But, the passage continues, you know if someone asks for something good, God will give it to them. Pray for your brother or sister engaged in sin. Beg God for their salvation. They may not yet be able to hear you, but God can always hear you. This is important for us: for we know many around the Church in error who won’t listen. Even clergy. Every rainbow we see this month in Church is a reminder.

So we pray. And we struggle. We work out our salvation in fear and trembling and – once the beam is out of our own eye – we can prayerfully discern what to do about others in their sins. But first, work on the beam.

The Perfect Name

JMJ

The Readings for the 11th Tuesday, Tempus Per Annum (C2)

So be perfect, just as your heavenly Father is perfect.

Matthew 5:48 (NABRE)

BE PERFECT JUST as Our Father is Perfect. Father’s Day is this coming Sunday. Are you able to be anything like your father? I mean in some ways, maybe. And in some ways you may be better, but are you able to be like your father? How much more can we be like our Heavenly Father? Look, I have never known my natural father – I’m asking these questions coming from that very dysfunctional family situation. How can I be like my father, whom I’ve never know. How can I be like God, my Heavenly Father, whom I cannot know at all like I could know my natural father – but I don’t. Wait. Jesus why are you giving us an impossible command?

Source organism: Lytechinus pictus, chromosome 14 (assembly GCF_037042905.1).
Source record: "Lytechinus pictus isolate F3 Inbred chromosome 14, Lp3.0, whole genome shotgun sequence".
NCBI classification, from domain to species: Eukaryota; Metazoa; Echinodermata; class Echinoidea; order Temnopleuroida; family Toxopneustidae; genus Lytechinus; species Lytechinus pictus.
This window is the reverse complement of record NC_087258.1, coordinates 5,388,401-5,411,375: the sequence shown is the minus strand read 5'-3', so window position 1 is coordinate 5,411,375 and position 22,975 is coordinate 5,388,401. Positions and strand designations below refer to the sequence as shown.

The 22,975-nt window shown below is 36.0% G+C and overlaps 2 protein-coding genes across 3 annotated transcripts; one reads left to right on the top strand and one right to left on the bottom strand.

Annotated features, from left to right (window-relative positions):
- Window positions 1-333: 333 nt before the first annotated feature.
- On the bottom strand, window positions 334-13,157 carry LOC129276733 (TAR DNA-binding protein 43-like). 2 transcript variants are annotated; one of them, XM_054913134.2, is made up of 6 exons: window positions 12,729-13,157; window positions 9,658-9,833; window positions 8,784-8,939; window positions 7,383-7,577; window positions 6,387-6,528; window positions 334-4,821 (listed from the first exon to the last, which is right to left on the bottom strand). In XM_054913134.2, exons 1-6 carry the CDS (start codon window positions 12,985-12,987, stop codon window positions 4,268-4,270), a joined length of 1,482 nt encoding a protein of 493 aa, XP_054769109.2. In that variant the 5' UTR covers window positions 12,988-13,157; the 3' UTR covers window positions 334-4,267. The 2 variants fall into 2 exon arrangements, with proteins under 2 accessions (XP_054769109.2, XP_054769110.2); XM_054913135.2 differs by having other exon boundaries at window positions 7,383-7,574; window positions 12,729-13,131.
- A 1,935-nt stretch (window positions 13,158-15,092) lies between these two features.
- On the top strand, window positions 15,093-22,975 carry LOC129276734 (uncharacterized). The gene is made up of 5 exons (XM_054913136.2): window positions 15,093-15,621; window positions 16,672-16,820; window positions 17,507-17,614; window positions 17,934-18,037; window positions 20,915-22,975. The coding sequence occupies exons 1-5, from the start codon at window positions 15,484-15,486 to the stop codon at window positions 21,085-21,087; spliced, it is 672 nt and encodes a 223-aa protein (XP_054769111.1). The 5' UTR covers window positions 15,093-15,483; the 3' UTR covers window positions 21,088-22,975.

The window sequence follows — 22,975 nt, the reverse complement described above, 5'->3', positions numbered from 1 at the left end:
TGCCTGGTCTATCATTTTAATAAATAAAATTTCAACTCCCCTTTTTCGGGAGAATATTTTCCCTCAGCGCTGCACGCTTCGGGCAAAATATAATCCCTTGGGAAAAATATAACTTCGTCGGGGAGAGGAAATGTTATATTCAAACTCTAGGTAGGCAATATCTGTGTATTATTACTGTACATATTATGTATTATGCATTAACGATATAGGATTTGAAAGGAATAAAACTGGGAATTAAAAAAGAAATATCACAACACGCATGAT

Because that’s what salvation means.

The Greek word translated here as “perfect” is τέλειος teleios from the word, τέλος telos. It means not only to be “brought to completion” but also to achieve the perfect or intended end. The telos of a thing is determined by its nature – put there by God. The Greeks would look for the logoi of things which can bring us to the Logos of God. The Latins have us looking at essences and natures, but it’s the same process: the base of each person and thing is something created by God. Why was man created? To achieve our perfect end, our telos. What is our telos? Baltimore Catechism, Q6: Why did God make you? God made me to know Him, to love Him, and to serve Him in this world, and to be happy with Him for ever in heaven. That is our proper end, our proper telos: to know God, to love God, to serve Him and to be happy (blessed) with him for ever.